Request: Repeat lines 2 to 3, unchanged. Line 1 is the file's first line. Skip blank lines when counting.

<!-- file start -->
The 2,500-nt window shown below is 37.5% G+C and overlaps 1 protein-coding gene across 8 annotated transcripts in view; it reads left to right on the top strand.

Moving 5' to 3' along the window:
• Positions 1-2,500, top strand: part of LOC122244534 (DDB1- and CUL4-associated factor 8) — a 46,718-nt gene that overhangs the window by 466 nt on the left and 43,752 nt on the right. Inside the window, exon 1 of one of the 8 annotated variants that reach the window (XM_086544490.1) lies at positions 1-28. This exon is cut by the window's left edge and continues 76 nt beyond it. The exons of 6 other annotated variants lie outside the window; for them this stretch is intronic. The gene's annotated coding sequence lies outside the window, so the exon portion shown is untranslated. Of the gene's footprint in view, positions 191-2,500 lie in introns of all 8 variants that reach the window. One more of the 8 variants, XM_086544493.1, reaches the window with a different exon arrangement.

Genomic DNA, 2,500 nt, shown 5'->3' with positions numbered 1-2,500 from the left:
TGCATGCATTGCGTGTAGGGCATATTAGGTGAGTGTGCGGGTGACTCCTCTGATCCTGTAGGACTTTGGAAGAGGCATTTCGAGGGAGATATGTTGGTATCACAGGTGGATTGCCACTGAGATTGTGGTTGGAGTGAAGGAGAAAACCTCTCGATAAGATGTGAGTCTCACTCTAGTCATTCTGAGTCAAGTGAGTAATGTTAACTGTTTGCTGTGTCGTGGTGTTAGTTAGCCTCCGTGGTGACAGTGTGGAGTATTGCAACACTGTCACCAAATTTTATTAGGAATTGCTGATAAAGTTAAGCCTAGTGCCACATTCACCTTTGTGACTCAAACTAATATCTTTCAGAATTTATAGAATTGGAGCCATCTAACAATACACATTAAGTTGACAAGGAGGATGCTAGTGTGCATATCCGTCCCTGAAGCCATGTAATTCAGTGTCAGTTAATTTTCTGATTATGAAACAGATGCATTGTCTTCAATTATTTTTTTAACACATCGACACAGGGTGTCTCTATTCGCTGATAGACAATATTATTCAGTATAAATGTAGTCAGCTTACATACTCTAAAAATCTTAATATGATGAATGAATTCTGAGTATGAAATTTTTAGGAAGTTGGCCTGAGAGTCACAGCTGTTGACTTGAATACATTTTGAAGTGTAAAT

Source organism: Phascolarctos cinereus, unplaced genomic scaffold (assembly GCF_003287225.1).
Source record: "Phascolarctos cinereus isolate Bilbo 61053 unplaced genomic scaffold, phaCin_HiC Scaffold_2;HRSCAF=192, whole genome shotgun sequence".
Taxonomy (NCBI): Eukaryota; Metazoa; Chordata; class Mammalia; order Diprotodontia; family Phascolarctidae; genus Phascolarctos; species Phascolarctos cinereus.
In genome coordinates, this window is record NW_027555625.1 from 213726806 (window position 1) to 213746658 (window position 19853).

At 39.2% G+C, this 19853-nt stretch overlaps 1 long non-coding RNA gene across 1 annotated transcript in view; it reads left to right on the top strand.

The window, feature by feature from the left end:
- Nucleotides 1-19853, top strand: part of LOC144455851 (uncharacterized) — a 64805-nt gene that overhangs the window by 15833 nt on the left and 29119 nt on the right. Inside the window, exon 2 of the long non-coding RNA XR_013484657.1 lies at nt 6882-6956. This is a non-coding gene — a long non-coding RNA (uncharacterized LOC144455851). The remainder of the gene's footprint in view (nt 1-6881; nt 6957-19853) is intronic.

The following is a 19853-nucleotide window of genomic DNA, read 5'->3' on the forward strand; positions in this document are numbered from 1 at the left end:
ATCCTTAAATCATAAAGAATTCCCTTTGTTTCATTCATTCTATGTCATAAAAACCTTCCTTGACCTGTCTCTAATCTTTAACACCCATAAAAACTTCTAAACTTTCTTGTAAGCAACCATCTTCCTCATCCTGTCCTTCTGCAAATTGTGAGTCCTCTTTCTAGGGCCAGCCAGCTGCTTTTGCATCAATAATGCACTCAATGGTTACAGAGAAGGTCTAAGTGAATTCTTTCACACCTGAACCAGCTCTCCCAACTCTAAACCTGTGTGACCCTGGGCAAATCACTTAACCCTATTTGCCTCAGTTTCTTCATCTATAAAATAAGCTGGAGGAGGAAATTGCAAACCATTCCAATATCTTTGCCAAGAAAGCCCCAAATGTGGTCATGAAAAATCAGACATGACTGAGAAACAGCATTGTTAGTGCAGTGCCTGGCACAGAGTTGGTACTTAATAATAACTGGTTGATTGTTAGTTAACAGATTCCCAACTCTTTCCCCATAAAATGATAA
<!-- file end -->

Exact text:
Moving 5' to 3' along the window:
• Positions 1-2,500, top strand: part of LOC122244534 (DDB1- and CUL4-associated factor 8) — a 46,718-nt gene that overhangs the window by 466 nt on the left and 43,752 nt on the right. Inside the window, exon 1 of one of the 8 annotated variants that reach the window (XM_086544490.1) lies at positions 1-28. This exon is cut by the window's left edge and continues 76 nt beyond it. The exons of 6 other annotated variants lie outside the window; for them this stretch is intronic. The gene's annotated coding sequence lies outside the window, so the exon portion shown is untranslated. Of the gene's footprint in view, positions 191-2,500 lie in introns of all 8 variants that reach the window. One more of the 8 variants, XM_086544493.1, reaches the window with a different exon arrangement.